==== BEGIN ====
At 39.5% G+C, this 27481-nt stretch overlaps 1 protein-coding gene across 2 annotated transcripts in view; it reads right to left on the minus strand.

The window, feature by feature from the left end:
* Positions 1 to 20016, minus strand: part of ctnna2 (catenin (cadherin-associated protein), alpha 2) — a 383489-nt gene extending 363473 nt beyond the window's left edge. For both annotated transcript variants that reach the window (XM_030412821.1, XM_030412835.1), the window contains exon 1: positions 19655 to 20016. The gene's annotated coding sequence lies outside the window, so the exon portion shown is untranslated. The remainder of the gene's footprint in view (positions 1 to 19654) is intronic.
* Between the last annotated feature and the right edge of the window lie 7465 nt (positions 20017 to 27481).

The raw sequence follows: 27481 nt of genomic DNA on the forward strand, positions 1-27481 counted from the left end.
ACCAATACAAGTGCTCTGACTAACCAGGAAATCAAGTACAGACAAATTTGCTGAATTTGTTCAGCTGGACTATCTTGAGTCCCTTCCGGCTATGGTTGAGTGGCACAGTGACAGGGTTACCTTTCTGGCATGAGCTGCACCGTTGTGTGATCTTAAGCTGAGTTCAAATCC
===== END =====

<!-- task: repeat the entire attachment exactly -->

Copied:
At 39.5% G+C, this 27481-nt stretch overlaps 1 protein-coding gene across 2 annotated transcripts in view; it reads right to left on the minus strand.

The window, feature by feature from the left end:
* Positions 1 to 20016, minus strand: part of ctnna2 (catenin (cadherin-associated protein), alpha 2) — a 383489-nt gene extending 363473 nt beyond the window's left edge. For both annotated transcript variants that reach the window (XM_030412821.1, XM_030412835.1), the window contains exon 1: positions 19655 to 20016. The gene's annotated coding sequence lies outside the window, so the exon portion shown is untranslated. The remainder of the gene's footprint in view (positions 1 to 19654) is intronic.
* Between the last annotated feature and the right edge of the window lie 7465 nt (positions 20017 to 27481).

The raw sequence follows: 27481 nt of genomic DNA on the forward strand, positions 1-27481 counted from the left end.
ACCAATACAAGTGCTCTGACTAACCAGGAAATCAAGTACAGACAAATTTGCTGAATTTGTTCAGCTGGACTATCTTGAGTCCCTTCCGGCTATGGTTGAGTGGCACAGTGACAGGGTTACCTTTCTGGCATGAGCTGCACCGTTGTGTGATCTTAAGCTGAGTTCAAATCC